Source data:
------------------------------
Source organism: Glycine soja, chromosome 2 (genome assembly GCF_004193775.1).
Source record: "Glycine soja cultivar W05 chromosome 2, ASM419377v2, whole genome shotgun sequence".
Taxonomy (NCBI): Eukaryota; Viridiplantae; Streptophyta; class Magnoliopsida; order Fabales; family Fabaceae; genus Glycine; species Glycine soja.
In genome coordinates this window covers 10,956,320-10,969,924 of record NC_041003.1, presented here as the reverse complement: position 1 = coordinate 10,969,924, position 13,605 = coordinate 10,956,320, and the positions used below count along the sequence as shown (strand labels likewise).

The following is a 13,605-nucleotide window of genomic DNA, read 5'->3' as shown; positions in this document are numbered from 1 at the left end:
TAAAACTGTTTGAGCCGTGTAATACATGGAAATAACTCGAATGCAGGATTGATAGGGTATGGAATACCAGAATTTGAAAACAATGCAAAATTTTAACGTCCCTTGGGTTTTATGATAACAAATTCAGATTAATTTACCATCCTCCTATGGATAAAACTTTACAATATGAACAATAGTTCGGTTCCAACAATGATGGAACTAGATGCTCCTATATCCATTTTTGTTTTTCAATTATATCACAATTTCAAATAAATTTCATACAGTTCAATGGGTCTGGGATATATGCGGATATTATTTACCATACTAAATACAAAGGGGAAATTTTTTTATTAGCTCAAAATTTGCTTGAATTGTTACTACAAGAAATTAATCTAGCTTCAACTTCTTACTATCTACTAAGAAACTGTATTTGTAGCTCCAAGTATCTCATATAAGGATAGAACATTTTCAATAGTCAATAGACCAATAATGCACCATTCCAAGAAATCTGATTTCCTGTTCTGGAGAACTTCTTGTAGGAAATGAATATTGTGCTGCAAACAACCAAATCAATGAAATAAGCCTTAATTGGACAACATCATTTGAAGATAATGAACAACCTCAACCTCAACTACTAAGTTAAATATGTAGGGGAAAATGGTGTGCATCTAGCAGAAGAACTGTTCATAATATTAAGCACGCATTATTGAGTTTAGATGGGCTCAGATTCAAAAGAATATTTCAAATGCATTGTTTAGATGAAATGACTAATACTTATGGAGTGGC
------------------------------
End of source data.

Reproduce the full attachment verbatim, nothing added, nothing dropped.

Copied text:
Source organism: Glycine soja, chromosome 2 (genome assembly GCF_004193775.1).
Source record: "Glycine soja cultivar W05 chromosome 2, ASM419377v2, whole genome shotgun sequence".
Taxonomy (NCBI): Eukaryota; Viridiplantae; Streptophyta; class Magnoliopsida; order Fabales; family Fabaceae; genus Glycine; species Glycine soja.
In genome coordinates this window covers 10,956,320-10,969,924 of record NC_041003.1, presented here as the reverse complement: position 1 = coordinate 10,969,924, position 13,605 = coordinate 10,956,320, and the positions used below count along the sequence as shown (strand labels likewise).

The following is a 13,605-nucleotide window of genomic DNA, read 5'->3' as shown; positions in this document are numbered from 1 at the left end:
TAAAACTGTTTGAGCCGTGTAATACATGGAAATAACTCGAATGCAGGATTGATAGGGTATGGAATACCAGAATTTGAAAACAATGCAAAATTTTAACGTCCCTTGGGTTTTATGATAACAAATTCAGATTAATTTACCATCCTCCTATGGATAAAACTTTACAATATGAACAATAGTTCGGTTCCAACAATGATGGAACTAGATGCTCCTATATCCATTTTTGTTTTTCAATTATATCACAATTTCAAATAAATTTCATACAGTTCAATGGGTCTGGGATATATGCGGATATTATTTACCATACTAAATACAAAGGGGAAATTTTTTTATTAGCTCAAAATTTGCTTGAATTGTTACTACAAGAAATTAATCTAGCTTCAACTTCTTACTATCTACTAAGAAACTGTATTTGTAGCTCCAAGTATCTCATATAAGGATAGAACATTTTCAATAGTCAATAGACCAATAATGCACCATTCCAAGAAATCTGATTTCCTGTTCTGGAGAACTTCTTGTAGGAAATGAATATTGTGCTGCAAACAACCAAATCAATGAAATAAGCCTTAATTGGACAACATCATTTGAAGATAATGAACAACCTCAACCTCAACTACTAAGTTAAATATGTAGGGGAAAATGGTGTGCATCTAGCAGAAGAACTGTTCATAATATTAAGCACGCATTATTGAGTTTAGATGGGCTCAGATTCAAAAGAATATTTCAAATGCATTGTTTAGATGAAATGACTAATACTTATGGAGTGGC